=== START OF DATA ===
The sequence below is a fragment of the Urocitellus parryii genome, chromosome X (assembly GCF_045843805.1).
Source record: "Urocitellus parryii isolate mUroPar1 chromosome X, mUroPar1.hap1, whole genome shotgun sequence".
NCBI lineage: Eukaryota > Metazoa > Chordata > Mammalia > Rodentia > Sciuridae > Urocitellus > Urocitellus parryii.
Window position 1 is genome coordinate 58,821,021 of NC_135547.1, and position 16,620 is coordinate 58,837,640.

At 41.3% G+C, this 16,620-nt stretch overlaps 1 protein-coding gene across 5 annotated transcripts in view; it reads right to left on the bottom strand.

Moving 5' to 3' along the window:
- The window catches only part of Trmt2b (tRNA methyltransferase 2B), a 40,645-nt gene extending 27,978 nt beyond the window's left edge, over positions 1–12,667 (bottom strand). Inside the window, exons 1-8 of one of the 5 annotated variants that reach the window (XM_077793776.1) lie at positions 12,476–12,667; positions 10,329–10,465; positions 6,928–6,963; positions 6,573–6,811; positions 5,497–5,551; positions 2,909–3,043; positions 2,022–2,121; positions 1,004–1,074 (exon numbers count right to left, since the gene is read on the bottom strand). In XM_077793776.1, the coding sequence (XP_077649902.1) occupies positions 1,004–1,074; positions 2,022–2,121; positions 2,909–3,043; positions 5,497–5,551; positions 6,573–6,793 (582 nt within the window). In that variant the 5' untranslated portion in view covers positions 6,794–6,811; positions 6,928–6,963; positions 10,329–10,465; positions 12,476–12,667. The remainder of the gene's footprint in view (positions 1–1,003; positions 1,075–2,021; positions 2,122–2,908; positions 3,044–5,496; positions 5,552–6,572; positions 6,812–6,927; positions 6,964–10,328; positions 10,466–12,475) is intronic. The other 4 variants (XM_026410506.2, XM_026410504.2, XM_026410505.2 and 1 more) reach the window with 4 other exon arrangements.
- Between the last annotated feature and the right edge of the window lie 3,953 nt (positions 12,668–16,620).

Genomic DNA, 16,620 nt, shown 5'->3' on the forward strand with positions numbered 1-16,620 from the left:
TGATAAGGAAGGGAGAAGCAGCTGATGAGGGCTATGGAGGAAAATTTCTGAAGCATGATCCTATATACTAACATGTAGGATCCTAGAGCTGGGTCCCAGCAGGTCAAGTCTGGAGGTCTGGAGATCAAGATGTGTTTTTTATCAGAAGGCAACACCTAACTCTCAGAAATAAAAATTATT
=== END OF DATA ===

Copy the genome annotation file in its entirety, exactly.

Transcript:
The sequence below is a fragment of the Urocitellus parryii genome, chromosome X (assembly GCF_045843805.1).
Source record: "Urocitellus parryii isolate mUroPar1 chromosome X, mUroPar1.hap1, whole genome shotgun sequence".
NCBI lineage: Eukaryota > Metazoa > Chordata > Mammalia > Rodentia > Sciuridae > Urocitellus > Urocitellus parryii.
Window position 1 is genome coordinate 58,821,021 of NC_135547.1, and position 16,620 is coordinate 58,837,640.

At 41.3% G+C, this 16,620-nt stretch overlaps 1 protein-coding gene across 5 annotated transcripts in view; it reads right to left on the bottom strand.

Moving 5' to 3' along the window:
- The window catches only part of Trmt2b (tRNA methyltransferase 2B), a 40,645-nt gene extending 27,978 nt beyond the window's left edge, over positions 1–12,667 (bottom strand). Inside the window, exons 1-8 of one of the 5 annotated variants that reach the window (XM_077793776.1) lie at positions 12,476–12,667; positions 10,329–10,465; positions 6,928–6,963; positions 6,573–6,811; positions 5,497–5,551; positions 2,909–3,043; positions 2,022–2,121; positions 1,004–1,074 (exon numbers count right to left, since the gene is read on the bottom strand). In XM_077793776.1, the coding sequence (XP_077649902.1) occupies positions 1,004–1,074; positions 2,022–2,121; positions 2,909–3,043; positions 5,497–5,551; positions 6,573–6,793 (582 nt within the window). In that variant the 5' untranslated portion in view covers positions 6,794–6,811; positions 6,928–6,963; positions 10,329–10,465; positions 12,476–12,667. The remainder of the gene's footprint in view (positions 1–1,003; positions 1,075–2,021; positions 2,122–2,908; positions 3,044–5,496; positions 5,552–6,572; positions 6,812–6,927; positions 6,964–10,328; positions 10,466–12,475) is intronic. The other 4 variants (XM_026410506.2, XM_026410504.2, XM_026410505.2 and 1 more) reach the window with 4 other exon arrangements.
- Between the last annotated feature and the right edge of the window lie 3,953 nt (positions 12,668–16,620).

Genomic DNA, 16,620 nt, shown 5'->3' on the forward strand with positions numbered 1-16,620 from the left:
TGATAAGGAAGGGAGAAGCAGCTGATGAGGGCTATGGAGGAAAATTTCTGAAGCATGATCCTATATACTAACATGTAGGATCCTAGAGCTGGGTCCCAGCAGGTCAAGTCTGGAGGTCTGGAGATCAAGATGTGTTTTTTATCAGAAGGCAACACCTAACTCTCAGAAATAAAAATTATT